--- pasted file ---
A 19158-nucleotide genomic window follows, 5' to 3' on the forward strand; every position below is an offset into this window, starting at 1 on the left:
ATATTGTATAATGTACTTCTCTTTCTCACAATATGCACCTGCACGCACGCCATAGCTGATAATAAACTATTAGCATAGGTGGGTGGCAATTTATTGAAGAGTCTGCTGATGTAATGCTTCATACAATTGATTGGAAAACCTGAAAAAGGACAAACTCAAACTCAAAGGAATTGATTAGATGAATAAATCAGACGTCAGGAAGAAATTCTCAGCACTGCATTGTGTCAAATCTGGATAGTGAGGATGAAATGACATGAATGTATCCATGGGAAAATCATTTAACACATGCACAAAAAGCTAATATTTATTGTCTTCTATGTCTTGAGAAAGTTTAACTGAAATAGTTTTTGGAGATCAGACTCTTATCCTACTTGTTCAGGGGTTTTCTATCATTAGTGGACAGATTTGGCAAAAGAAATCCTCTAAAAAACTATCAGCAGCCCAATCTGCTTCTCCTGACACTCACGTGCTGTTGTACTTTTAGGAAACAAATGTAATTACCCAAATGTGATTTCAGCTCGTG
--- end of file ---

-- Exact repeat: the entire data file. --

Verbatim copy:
A 19158-nucleotide genomic window follows, 5' to 3' on the forward strand; every position below is an offset into this window, starting at 1 on the left:
ATATTGTATAATGTACTTCTCTTTCTCACAATATGCACCTGCACGCACGCCATAGCTGATAATAAACTATTAGCATAGGTGGGTGGCAATTTATTGAAGAGTCTGCTGATGTAATGCTTCATACAATTGATTGGAAAACCTGAAAAAGGACAAACTCAAACTCAAAGGAATTGATTAGATGAATAAATCAGACGTCAGGAAGAAATTCTCAGCACTGCATTGTGTCAAATCTGGATAGTGAGGATGAAATGACATGAATGTATCCATGGGAAAATCATTTAACACATGCACAAAAAGCTAATATTTATTGTCTTCTATGTCTTGAGAAAGTTTAACTGAAATAGTTTTTGGAGATCAGACTCTTATCCTACTTGTTCAGGGGTTTTCTATCATTAGTGGACAGATTTGGCAAAAGAAATCCTCTAAAAAACTATCAGCAGCCCAATCTGCTTCTCCTGACACTCACGTGCTGTTGTACTTTTAGGAAACAAATGTAATTACCCAAATGTGATTTCAGCTCGTG